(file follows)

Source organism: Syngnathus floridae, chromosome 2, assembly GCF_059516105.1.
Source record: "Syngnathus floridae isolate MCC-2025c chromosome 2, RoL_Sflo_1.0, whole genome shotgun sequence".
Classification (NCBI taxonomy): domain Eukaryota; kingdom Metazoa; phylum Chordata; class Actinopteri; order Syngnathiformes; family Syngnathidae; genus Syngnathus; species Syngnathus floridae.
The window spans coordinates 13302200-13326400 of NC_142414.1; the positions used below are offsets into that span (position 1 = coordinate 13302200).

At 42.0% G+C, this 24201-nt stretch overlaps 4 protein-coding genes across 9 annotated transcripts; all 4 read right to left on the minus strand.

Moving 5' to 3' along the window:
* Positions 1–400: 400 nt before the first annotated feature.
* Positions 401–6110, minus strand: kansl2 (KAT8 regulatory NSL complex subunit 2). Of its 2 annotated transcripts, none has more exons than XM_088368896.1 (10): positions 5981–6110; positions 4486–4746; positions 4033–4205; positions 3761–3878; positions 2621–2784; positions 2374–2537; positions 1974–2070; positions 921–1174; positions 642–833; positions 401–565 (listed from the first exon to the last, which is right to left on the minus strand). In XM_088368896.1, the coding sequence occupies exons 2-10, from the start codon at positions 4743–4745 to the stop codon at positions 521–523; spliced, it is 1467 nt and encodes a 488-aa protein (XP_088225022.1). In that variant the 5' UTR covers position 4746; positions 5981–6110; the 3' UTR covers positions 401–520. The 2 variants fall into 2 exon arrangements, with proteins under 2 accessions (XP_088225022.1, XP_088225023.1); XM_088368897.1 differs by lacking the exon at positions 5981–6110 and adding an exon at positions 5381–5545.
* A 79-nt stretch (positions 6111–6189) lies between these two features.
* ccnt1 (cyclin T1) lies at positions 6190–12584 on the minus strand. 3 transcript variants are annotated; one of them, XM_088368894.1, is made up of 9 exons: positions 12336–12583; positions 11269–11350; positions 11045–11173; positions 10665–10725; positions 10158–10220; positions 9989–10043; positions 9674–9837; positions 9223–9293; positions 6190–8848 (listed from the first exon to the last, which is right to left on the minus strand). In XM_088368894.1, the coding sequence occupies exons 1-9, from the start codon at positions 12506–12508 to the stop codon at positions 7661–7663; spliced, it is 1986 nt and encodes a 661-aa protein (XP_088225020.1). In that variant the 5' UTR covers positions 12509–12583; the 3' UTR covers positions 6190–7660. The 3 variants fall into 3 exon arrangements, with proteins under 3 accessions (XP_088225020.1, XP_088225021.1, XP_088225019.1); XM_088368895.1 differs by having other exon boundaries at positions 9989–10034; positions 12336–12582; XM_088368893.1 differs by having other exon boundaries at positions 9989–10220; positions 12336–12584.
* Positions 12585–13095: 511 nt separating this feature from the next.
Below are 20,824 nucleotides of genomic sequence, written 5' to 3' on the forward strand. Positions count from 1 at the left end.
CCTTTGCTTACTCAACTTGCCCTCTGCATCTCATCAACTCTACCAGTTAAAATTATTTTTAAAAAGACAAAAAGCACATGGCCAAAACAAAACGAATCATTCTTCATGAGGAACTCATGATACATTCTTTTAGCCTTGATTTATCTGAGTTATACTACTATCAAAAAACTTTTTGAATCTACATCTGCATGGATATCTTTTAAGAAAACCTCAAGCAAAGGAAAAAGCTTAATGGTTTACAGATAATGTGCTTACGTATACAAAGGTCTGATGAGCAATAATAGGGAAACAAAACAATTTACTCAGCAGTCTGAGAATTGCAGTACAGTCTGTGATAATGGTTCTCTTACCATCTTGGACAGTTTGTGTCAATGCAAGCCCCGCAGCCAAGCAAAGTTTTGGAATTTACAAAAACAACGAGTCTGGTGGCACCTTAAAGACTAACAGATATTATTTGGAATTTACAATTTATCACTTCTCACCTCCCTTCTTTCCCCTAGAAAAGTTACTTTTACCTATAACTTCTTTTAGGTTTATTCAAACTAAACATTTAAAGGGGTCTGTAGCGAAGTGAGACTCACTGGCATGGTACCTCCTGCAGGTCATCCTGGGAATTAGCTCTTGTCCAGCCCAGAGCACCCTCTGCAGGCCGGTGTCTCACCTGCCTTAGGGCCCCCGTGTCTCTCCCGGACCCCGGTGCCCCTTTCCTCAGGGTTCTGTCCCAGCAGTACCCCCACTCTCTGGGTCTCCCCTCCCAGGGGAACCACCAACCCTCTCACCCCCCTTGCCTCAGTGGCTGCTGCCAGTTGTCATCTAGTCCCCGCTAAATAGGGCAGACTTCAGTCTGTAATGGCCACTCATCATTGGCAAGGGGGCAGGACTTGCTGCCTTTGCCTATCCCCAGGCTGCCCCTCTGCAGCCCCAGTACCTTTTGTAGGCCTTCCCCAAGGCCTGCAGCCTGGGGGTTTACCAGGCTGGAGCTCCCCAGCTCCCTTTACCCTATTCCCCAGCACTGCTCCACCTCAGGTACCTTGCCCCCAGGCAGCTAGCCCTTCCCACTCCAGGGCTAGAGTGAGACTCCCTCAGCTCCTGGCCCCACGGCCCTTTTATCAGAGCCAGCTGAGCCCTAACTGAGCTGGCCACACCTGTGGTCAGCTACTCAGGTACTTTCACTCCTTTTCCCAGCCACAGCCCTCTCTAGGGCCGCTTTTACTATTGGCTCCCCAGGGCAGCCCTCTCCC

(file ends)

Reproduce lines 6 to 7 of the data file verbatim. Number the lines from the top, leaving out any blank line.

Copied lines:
Moving 5' to 3' along the window:
* Positions 1–400: 400 nt before the first annotated feature.